Benjamin Netanyahu, long a supporter of LGBTQ rights, courts homophobes and racists in bid to cling to power

For the traditional Israeli supporter of Prime Minister Benjamin Netanyahu, the electoral meal he now offers includes medieval fare — dishes bitter with racism and homophobia.

But for the Likud, under Netanyahu, this seems to be a meal its members are prepared to consume out of political desperation. In the past the party, and its leader, have championed LGBTQ rights. Its Knesset members have also walked out of the chamber when racist politicians on the extreme right have taken the floor.

Not, it seems, anymore.

An Israeli TV Channel 13 survey this week shows Netanyahu’s right-wing and religious bloc winning a total of 47 seats out of 120 in the Knesset. The opposing “Anyone-But-Bibi” grouping would, the polls show, garner 58 seats — just three away from that magical one-seat majority needed to end the reign of Israel’s longest serving prime minister.

The potential kingmaker party, Yamina, led by Naftali Bennet, is on the right too. But Bennet’s personal rivalry with Netanyahu and ambition to take over the right, if ever Netanyahu is ever toppled, means he is, for now anyway, not joining a “pro-Bibi” electoral bloc for now.

With the Channel 13 poll predicting 11 seats, his party could take Netanyahu’s alliance up to 58. But for now, that’s not something Netanyahu’s Likud strategists can bank on. So every right-wing vote counts. To ensure this, Netanyahu has forged the creation of micro-blocs. Parties need to pass a 3.5 per cent of the vote threshold to count at all. Small parties may struggle to make it. By welding them into groups sharing a list of candidates with each other, and allied to his coalition ticket, every vote is made to count.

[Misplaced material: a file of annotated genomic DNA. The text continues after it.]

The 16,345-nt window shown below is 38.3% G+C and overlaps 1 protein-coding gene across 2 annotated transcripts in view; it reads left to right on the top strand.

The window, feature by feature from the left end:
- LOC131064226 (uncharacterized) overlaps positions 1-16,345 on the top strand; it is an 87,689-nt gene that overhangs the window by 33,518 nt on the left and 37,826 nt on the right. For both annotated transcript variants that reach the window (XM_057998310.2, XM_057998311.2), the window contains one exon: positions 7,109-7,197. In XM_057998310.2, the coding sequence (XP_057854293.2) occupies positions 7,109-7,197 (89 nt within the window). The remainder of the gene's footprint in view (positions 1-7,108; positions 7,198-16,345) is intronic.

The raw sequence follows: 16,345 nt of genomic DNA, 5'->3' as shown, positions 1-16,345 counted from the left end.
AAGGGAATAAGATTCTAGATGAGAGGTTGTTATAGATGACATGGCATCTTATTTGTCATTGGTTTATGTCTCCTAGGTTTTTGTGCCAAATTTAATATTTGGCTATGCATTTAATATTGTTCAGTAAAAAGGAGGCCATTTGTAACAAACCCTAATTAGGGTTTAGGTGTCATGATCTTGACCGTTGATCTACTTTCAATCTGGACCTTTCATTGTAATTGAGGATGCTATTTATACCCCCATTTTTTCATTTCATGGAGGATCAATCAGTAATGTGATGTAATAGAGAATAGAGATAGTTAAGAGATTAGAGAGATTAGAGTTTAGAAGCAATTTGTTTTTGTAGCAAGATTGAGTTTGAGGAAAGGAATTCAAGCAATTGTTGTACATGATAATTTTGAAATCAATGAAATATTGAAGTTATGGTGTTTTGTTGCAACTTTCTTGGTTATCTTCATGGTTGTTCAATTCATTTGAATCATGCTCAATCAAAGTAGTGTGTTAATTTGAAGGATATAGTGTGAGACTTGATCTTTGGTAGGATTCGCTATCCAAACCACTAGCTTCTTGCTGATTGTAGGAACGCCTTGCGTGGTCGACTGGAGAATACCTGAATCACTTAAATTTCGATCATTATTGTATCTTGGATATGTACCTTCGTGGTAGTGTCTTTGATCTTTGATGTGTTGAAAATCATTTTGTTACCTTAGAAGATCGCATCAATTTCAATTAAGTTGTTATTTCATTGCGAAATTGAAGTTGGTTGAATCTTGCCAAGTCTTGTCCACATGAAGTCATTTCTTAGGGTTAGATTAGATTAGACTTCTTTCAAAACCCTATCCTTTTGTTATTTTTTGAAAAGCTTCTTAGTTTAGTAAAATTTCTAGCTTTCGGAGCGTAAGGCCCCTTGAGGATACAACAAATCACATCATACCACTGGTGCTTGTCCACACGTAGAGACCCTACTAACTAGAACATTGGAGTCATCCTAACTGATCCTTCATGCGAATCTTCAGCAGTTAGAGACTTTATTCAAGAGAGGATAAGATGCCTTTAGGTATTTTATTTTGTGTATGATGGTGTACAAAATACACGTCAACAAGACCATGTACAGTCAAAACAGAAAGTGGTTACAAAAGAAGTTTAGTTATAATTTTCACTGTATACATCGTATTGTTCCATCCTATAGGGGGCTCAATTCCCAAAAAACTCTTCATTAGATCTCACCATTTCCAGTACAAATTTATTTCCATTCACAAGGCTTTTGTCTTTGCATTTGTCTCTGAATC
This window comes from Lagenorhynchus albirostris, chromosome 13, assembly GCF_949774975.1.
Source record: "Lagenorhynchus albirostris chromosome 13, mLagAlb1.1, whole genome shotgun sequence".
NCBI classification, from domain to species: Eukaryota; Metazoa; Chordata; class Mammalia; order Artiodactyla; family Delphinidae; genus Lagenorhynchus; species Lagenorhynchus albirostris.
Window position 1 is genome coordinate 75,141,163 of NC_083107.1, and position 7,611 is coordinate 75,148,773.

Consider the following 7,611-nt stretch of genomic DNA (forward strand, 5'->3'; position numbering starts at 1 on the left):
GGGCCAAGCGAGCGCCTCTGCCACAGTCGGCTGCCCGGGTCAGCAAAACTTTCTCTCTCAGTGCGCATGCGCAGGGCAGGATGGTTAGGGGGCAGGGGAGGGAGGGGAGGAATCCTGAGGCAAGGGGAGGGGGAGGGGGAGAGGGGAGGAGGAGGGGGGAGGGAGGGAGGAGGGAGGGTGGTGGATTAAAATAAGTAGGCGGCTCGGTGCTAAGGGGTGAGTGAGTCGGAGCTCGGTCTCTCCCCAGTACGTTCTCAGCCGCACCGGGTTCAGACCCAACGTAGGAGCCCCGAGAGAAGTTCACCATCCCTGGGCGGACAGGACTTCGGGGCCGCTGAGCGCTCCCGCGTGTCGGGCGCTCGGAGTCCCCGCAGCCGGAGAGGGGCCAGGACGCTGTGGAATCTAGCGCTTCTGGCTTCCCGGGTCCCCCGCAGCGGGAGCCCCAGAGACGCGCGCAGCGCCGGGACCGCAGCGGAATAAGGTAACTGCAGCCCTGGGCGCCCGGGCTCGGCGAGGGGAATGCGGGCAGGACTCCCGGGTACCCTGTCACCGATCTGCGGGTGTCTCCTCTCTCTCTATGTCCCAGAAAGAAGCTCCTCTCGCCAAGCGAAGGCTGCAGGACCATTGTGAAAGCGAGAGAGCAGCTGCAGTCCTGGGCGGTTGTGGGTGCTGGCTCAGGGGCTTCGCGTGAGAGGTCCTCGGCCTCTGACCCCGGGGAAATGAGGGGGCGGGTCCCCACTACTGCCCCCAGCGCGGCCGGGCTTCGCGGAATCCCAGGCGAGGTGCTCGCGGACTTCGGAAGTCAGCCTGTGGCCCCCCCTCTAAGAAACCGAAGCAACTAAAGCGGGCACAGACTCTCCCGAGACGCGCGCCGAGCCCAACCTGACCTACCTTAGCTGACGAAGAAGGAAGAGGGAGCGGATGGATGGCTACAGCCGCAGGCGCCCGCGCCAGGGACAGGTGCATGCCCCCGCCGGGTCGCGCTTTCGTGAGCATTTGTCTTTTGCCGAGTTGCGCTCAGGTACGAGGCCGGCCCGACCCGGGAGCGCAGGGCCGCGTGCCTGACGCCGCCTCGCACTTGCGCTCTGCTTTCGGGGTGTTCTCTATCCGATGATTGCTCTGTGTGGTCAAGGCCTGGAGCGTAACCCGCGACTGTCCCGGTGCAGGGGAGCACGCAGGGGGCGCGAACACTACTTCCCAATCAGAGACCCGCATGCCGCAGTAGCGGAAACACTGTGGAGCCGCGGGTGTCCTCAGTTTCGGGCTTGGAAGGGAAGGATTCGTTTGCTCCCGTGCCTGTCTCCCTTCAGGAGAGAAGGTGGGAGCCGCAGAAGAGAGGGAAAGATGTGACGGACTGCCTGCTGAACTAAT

Participants hold placards and banners during the annual Gay Pride Parade in Jerusalem.

According to Channel 13’s poll, the Religious Zionism party bloc, which includes Jewish Power, is set to get five seats. That would result in a Knesset seat for Itamar Ben-Gvir, a one-time devotee of the Kach movement in Israel which was banned in 1994 as a terrorist organization.

Ben-Gvir was shown on Israeli Channel 11, speaking not long before the 1995 assassination of Israeli Prime Minister Yizhak Rabin by a right-wing extremist, boasting of how his group had been able to get so close to Rabin he’d stolen the emblem from his car.

At the time he was a leading light of the Kach youth movement.

“The badge is a symbol and shows that as we have been able to get this symbol, we can get to Rabin,” he said.

He’s now the leader of Otzma Yehudit or the Jewish Power party, and a lawyer who avoids outright racist statements but has followed an ideological tradition of extremist thought that has advocated the mass deportation of all Arabs west of the River Jordan. In 2007, he was convicted of incitement to racism and support for a terrorist organization.
Jewish Power has been shunned by the influential American Israel Public Affairs Committee (AIPAC), which described it as a “racist and reprehensible party” when Netanyahu made an electoral pact with them in 2019.